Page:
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04.05.16

Peers call for safeguards to ensure LGPS reforms benefit members

Local Government Pension Scheme (LGPS) reforms need safeguards to ensure that their investments remain primarily in the interests of members and not the interest of the government, peers said in a debate yesterday.

Lord Whitty, a former Labour minister in the Department for the Environment, Food and Rural Affairs, said that the new reforms designated pension funds as British wealth assets, meaning they could be pressured to invest in the interests of the Treasury.

He said the government should accept recommendations from the LGA and the Law Commission that provisions should be written into the new regulations specifying that investment should follow the interests of members.

Lord Whitty said: “Whatever the merits of the pooling and merging system between local authority funds, there is a fear that they may be ​advised to move in directions which reflect the priorities of the Treasury rather than those of the members.”

Baroness Williams, parliamentary under-secretary to the Department for Communities and Local Government, replied that investing in members’ interests remained funds’ primary legal responsibility and that there was no need for specific changes to the regulations.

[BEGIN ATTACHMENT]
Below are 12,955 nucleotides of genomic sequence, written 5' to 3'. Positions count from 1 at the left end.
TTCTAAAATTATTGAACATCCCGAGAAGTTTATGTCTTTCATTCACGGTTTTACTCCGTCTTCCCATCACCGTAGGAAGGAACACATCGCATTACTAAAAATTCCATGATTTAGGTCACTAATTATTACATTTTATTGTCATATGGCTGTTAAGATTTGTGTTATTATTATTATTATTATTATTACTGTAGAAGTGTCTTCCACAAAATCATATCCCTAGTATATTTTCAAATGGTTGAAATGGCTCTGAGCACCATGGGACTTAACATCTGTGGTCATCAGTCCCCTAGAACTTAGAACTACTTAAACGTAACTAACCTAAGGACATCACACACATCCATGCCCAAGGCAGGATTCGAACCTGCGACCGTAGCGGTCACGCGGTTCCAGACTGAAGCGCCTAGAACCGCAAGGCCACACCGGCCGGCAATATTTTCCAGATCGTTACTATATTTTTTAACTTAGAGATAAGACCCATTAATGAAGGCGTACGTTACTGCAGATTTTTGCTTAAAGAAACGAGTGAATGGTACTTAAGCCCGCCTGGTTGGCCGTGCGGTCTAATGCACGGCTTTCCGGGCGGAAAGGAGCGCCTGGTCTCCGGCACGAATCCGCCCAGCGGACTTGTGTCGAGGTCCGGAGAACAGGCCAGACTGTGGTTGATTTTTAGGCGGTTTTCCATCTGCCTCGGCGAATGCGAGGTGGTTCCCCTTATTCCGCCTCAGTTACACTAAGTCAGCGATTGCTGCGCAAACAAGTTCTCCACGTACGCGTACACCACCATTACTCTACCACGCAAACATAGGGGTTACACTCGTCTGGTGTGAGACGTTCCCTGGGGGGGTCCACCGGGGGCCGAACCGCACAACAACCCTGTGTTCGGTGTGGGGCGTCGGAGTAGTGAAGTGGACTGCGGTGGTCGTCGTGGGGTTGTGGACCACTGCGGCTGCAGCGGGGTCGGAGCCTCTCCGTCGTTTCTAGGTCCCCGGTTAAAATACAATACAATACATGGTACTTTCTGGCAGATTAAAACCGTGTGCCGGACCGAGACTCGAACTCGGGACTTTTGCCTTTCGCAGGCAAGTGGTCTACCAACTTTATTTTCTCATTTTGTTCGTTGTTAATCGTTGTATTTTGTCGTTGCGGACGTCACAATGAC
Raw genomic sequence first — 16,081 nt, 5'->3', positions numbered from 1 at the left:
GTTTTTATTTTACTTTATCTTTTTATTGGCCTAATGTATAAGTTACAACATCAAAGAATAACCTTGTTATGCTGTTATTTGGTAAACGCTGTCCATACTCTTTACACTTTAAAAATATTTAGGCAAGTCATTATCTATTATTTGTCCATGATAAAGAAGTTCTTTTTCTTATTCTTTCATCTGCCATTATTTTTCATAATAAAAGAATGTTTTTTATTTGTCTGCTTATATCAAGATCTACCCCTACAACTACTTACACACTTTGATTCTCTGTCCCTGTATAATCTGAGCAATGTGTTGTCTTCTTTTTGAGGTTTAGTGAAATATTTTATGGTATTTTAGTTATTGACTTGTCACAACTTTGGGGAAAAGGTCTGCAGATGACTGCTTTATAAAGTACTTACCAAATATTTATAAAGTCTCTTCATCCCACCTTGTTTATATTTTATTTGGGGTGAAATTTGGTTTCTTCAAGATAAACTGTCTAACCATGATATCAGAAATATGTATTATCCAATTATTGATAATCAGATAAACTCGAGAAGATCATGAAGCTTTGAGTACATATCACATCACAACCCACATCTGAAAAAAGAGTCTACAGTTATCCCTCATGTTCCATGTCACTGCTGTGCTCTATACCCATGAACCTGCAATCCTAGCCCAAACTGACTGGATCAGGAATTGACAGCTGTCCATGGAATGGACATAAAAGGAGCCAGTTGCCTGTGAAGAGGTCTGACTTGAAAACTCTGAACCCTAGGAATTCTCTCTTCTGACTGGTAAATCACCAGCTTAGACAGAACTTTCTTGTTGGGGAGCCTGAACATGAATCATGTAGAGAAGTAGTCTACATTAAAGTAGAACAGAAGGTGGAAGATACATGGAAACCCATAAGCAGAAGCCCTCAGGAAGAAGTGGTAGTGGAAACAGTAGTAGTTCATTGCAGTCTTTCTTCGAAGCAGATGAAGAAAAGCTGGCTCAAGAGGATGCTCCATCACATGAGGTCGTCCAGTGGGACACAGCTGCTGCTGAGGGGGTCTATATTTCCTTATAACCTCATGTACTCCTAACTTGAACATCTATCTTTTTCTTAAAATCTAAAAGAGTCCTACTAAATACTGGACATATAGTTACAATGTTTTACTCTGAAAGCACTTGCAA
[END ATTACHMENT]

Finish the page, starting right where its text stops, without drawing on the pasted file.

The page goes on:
Another Labour peer, Lord Watts, said there was still “concern” that the Treasury would try to influence local authority pension decisions.

Baroness Williams replied: “The Treasury has no will to start meddling in local decisions as regards directing at pool level.”

However, she said that the Treasury may intervene where funds were being managed poorly.

LGPS has previously been called a “national embarrassment” for its poor leadership, but the reforms have also been open to complaints that they involve a dangerous degree of deregulation and do not allow pension fund members to campaign for their money to be ethically invested.

 

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